Picture that you are heading out to a fancy Italian restaurant your family. Being that you haven’t eaten in a long time, you’re really looking forward to the garlic bread that your waiter will put on the table before your meal. When it finally arrives, your friend sends you a text message that asks you what you’re doing, so you send him a picture of the bread as well as the distinct smell of garlic that comes with it.
Believe it or not, the technology to send smells now exists, making this tale seem less like science fiction. Smell communication is the primary function of the upcoming oPhone, a device that is set for a beta launch this July.
“Imagine a less stressful, more sensual, incredibly inclusive world of global communications where a moving gesture of friendship, a culinary pleasure, a childhood memory are all just a touch away,” reads the oPhone’s website. “This is the world we hope to create with the oPhone.”
An oPhone receives instructions from its very own smartphone app, in which users can choose between 356 different smell combinations to send to others. By next year, this number is expected to reach into the thousands, and the device’s ultimate goal is to expand until it has a comprehensive, universal chip.
Once a smell is chosen, it is then sent to the oPhone and activated through the device’s Ochips, which are kept inside individual containers. The containers are heated to create the smell once it is chosen, but they eventually cool down to stay potent.
“Our motto is ‘aroma tells a thousand pictures,'” Dr. David Edwards, biomedical engineer at Harvard and creator of the oPhone, told CNN. “Biologically we respond powerfully to aroma, so if we become familiar with the design of aromatic communication we might be able to say things we couldn’t before.”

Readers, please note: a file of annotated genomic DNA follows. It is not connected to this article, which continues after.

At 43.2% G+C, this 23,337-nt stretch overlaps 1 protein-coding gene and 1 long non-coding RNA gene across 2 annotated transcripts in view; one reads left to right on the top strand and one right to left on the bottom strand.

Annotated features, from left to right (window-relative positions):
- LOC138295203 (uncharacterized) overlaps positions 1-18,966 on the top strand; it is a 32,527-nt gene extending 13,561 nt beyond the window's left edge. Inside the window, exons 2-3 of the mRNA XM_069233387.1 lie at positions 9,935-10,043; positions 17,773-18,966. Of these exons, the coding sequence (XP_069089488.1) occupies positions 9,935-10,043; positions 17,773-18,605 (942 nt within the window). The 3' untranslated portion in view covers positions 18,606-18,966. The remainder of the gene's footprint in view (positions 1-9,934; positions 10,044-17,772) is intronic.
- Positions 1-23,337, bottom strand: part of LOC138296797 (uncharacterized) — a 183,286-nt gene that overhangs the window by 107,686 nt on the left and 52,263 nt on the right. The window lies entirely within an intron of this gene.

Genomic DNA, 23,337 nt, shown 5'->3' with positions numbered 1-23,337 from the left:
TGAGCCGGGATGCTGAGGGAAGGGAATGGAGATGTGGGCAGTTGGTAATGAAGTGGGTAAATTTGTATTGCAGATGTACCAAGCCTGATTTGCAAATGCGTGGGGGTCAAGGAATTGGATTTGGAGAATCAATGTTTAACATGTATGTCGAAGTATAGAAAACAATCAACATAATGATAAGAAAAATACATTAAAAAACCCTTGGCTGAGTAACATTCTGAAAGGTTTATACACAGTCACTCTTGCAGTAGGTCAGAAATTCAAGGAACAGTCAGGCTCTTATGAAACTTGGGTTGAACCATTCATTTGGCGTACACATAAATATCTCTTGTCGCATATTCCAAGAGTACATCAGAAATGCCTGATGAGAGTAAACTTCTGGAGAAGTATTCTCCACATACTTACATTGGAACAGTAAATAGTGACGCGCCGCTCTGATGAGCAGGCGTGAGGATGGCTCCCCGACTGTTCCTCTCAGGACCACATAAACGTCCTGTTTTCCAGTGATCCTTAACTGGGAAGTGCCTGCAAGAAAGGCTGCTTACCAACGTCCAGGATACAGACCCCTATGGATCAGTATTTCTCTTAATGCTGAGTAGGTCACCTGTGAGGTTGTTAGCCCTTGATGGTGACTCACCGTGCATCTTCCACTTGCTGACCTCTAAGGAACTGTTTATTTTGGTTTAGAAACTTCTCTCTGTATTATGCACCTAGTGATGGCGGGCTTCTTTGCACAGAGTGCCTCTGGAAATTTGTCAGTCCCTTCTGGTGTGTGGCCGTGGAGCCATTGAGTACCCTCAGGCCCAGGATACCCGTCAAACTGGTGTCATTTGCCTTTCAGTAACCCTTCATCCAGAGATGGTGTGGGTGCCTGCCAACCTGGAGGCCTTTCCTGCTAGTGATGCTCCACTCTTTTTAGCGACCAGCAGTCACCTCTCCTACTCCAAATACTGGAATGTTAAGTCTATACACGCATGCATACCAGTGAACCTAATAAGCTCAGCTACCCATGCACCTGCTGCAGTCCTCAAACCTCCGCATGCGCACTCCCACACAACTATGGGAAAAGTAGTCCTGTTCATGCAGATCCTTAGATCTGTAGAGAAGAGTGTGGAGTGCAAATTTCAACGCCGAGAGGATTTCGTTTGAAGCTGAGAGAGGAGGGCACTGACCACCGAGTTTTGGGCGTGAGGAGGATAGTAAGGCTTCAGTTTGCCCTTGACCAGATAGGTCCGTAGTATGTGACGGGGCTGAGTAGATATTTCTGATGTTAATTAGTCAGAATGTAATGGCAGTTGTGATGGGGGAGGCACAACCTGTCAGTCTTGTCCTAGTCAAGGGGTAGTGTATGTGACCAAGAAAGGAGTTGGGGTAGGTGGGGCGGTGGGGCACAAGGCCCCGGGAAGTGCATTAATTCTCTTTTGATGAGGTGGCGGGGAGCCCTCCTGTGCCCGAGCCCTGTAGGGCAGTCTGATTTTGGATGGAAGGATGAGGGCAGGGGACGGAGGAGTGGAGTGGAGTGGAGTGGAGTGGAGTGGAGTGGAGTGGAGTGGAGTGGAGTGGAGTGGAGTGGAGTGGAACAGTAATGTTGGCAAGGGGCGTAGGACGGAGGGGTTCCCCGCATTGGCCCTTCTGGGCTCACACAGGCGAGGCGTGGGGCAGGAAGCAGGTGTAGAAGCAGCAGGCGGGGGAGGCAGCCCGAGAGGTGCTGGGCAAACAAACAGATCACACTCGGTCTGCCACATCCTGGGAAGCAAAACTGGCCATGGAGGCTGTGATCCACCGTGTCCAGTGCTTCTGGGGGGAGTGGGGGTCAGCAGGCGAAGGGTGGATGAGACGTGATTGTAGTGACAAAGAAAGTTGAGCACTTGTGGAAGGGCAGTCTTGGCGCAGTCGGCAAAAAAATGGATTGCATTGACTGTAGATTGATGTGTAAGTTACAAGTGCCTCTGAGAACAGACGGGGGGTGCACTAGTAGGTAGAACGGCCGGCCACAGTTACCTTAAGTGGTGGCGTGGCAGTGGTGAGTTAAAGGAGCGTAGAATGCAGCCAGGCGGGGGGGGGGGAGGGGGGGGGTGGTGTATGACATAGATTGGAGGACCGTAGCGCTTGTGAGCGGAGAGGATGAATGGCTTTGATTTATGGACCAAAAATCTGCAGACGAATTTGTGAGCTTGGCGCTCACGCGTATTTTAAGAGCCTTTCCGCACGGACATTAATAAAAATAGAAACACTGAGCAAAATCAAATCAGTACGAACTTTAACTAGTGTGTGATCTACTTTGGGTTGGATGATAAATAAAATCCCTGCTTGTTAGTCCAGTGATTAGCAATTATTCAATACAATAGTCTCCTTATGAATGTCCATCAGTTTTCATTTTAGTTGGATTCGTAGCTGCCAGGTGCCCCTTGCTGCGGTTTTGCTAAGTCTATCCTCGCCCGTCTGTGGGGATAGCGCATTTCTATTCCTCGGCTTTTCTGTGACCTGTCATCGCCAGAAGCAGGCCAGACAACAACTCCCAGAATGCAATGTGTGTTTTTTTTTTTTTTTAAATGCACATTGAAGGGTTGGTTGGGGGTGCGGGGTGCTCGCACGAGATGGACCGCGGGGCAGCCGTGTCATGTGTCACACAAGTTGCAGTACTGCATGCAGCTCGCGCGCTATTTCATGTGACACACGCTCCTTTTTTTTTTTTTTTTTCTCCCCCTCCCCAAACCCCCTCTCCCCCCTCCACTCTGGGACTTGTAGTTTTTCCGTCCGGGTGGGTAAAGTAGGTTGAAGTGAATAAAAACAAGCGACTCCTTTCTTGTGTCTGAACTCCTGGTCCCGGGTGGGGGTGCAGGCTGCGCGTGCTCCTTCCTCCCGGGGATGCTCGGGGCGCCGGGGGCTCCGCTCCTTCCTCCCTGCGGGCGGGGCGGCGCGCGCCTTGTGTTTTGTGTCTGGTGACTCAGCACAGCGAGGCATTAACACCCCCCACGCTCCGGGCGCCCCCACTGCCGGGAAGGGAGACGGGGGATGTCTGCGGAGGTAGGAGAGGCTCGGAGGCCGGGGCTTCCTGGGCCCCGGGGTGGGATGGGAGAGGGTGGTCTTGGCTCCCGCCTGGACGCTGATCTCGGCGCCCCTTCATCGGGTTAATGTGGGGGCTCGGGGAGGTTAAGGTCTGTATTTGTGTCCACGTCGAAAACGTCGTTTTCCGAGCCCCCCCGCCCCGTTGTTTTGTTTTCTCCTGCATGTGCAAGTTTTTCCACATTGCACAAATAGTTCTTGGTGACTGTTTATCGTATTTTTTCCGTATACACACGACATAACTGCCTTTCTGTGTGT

Currently, the oPhone isn’t ready for mass production, but it will be available to select coffee enthusiasts in Boston on July 10. Edwards says that he is betting that the initial testers will help take the concept forward.
“We’re expecting an interest in self-expression and we’re ready to learn with the public,” Edwards told CNN. “We would like to be reactive as new ideas for aromatic vocabularies arise and to continue providing them for new interests.”
If the oPhone gains traction in Boston, they could be in stores in the near future. Anna Simpson, trend analyst and editor of Green Futures, believes that there is a good chance that this technology will catch on.
“We’re reaching a limit with what we can do with text data, and there is the potential to connect more deeply and personally through smell,” Simpson told CNN. “There is growing interest from brands in resources for creating richer experiences.”